4c health blog the prudent perspective

The Prudent Perspective


The Informed Customer is Always Right

There’s a commonly-used saying in the retail and the service industry, “The customer is always right.” Often-expressed via phrases like, “How is your meal…Are you satisfied with your purchase” or the less-preferred, “What can we do to improve the situation?” These phrases and many more, demonstrate the relationship between the market, acknowledged as what the consumer is willing to pay for an item or service, coupled with the level of satisfaction that item or service derives. Together, markets and satisfaction frame the concept of value.”

And then there’s healthcare and the ever-rising costs bore by businesses, consumers and taxpayers and the challenged measure of “value.” Without question, an emergency procedure or treatment that saves a life may be invaluable, but what about all other care-related costs?

How great of a value is the level of healthcare you receive? “My doctor did a great job on my knee surgery, I was up and walking in two days,” a statement of satisfaction, is the easier of the two variables to figure out. The second variable that helps determine the value of healthcare, cost, delivers a headache any smart doctor would be wise to avoid.

Personal and private sector efforts to drill down cost of care provide limitless sources of frustration. For example, insurer’s rates don’t match posted healthcare provider rates, as deep discounts driven off of inflated prices are the currency used by providers for inclusion in plans. Further complicating matters, each healthcare provider takes the procedure-defining terminology and attaches their own abbreviations and unique coding, creating a near-improbable translation and comparison challenge.

Beginning in January 2019, the Trump administration mandated all hospitals to publish prices for services. Though this is a step in the right direction, early signs point to deciphering the breakdown of such prices as too great a headache for the average Joe, as admitted by industry experts. “Meaningless” as affirmed by Kenneth E. Raske, President of the Greater New York Hospital Association in, “Hospitals Must Now Post Prices. But It May Take a Brain Surgeon to Decipher Them” on Jan 13, 2019 in the New York Times. Mr. Raske stated, “To 99 percent of the consuming public, this data will be of limited utility — meaningless.”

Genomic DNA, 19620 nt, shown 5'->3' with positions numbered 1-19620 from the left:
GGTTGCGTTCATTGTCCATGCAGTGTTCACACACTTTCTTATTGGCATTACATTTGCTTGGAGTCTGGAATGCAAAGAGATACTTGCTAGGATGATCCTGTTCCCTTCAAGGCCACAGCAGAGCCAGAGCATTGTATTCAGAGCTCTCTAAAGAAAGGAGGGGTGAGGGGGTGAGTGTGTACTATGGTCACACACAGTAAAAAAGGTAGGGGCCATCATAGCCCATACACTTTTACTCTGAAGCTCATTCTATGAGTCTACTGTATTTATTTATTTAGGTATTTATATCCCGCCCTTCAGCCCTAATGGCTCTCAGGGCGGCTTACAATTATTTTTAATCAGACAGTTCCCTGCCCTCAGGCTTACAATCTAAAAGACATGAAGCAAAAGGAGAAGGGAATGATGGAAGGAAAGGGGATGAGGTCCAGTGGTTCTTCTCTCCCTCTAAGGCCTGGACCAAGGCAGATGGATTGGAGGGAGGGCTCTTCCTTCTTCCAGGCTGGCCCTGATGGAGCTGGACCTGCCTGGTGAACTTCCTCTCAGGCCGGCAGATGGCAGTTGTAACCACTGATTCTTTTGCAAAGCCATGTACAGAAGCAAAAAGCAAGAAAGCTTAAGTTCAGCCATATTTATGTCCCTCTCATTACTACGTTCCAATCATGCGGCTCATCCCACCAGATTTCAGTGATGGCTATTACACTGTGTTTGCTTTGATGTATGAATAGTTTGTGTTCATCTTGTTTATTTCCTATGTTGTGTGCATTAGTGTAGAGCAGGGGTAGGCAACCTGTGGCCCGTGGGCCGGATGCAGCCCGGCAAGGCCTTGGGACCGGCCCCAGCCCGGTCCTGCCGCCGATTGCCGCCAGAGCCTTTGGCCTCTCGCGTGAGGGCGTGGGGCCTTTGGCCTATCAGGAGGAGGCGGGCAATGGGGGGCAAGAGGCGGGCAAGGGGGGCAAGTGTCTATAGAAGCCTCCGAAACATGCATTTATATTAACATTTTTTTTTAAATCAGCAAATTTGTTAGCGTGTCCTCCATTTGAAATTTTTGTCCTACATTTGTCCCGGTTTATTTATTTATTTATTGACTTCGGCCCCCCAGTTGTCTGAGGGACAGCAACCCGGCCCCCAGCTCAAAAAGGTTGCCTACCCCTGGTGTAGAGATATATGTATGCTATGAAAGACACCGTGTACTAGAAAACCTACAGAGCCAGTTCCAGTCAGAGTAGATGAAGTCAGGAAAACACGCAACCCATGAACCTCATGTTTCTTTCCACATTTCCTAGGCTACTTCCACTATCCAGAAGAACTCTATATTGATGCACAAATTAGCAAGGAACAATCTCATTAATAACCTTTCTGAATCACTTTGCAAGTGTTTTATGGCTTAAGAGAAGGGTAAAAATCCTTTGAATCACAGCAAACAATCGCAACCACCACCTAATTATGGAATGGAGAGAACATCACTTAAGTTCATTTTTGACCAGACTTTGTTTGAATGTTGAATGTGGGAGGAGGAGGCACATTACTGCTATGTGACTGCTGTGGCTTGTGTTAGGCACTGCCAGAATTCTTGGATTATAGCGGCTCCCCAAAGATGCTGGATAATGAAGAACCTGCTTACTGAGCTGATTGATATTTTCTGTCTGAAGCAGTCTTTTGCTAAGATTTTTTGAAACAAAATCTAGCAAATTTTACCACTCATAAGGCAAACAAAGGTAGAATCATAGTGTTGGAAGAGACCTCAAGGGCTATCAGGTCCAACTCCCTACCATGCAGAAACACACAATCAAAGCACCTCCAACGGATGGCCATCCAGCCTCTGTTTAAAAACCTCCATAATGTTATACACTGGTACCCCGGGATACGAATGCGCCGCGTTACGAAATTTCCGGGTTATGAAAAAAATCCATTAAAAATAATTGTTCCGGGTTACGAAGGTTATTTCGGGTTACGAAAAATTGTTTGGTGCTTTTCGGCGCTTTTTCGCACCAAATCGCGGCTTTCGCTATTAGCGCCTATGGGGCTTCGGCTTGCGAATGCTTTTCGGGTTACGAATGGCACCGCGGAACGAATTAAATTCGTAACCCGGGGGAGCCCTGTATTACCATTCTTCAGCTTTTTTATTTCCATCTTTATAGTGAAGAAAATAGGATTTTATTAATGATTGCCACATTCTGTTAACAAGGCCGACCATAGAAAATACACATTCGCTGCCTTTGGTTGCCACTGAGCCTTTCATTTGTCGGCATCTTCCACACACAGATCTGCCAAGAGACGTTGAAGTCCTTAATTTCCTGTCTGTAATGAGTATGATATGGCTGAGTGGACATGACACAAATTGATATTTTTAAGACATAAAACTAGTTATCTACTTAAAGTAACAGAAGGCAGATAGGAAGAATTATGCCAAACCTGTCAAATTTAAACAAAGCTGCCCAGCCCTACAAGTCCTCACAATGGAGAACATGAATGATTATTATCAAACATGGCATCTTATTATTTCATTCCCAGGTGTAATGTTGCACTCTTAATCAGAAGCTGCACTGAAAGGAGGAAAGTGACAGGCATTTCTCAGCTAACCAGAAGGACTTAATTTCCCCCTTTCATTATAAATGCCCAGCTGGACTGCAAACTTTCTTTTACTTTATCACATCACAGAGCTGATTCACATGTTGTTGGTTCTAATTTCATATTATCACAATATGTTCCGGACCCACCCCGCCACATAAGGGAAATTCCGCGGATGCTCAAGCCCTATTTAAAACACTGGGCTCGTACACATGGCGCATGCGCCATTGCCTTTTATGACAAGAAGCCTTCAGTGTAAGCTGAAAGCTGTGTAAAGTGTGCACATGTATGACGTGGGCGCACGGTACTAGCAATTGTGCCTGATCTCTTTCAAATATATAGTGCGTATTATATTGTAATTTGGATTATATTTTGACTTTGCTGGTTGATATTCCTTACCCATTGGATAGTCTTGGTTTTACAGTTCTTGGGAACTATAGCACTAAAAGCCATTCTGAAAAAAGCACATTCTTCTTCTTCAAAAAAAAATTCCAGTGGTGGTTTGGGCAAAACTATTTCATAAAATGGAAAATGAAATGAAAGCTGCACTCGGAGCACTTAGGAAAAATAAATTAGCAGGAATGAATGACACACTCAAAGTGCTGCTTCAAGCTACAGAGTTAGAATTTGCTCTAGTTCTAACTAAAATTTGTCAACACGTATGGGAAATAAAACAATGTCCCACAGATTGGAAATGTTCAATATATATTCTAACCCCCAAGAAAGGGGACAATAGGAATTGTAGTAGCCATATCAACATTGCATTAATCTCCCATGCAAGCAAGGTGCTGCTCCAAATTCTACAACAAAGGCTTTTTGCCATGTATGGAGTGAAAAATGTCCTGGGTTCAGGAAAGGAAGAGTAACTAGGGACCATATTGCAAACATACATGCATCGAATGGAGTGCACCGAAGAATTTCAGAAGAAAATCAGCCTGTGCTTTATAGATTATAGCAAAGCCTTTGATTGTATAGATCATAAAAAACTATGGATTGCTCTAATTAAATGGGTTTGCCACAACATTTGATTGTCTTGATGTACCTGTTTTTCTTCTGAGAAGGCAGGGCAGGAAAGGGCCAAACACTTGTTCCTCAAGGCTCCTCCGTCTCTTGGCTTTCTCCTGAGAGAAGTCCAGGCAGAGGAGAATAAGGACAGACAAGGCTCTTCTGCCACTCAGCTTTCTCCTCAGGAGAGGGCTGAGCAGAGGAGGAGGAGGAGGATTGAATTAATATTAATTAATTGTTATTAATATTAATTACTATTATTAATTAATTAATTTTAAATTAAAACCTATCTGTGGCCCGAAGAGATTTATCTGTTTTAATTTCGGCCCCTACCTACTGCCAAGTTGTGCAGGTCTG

Admittedly, the complexity of care and the related billing procedures create an unenviable situation for providers, as demonstrated by a pricey cardiology procedure described as, “HC PTC CLOS PAT DUCT ART” in the aforementioned NYT article.

Recently, the Trump administration has considered furthering health cost transparency efforts by forcing-disclosure of the negotiated discounts between insurance companies and hospitals. When hospitals and insurers are coupled together trying to create an unrecognizable definition of “transparency,” it’s easy to decipher the lines of opposition.

All bets are off on how long it will take government or the vested industry to figure out what transparency means and then how to provide it in a meaningful way may. Fortunately, there’s another solution already within reach of self-insured plan sponsors: 4C Health Solutions.

Transparency is only the starting point. The 4C-delivered transparency can provide the fully-independent visibility, insight and actionable tools completely necessary to consider value. 4C is the only true partner of those paying the bills, neither conflicted nor vested within the current broken health spend ecosystem, ready to illuminate the inefficiencies and ineffectiveness within an existing plan.

With the right health spend insights, detailing accountability, efficiency and effectiveness, 4C is ready to help you ask, “Is our health plan delivering the best-possible value?”

4C is ready to talk about the true value of health spend, are you? Click here to begin the conversation by scheduling a webinar today.

March 20, 2019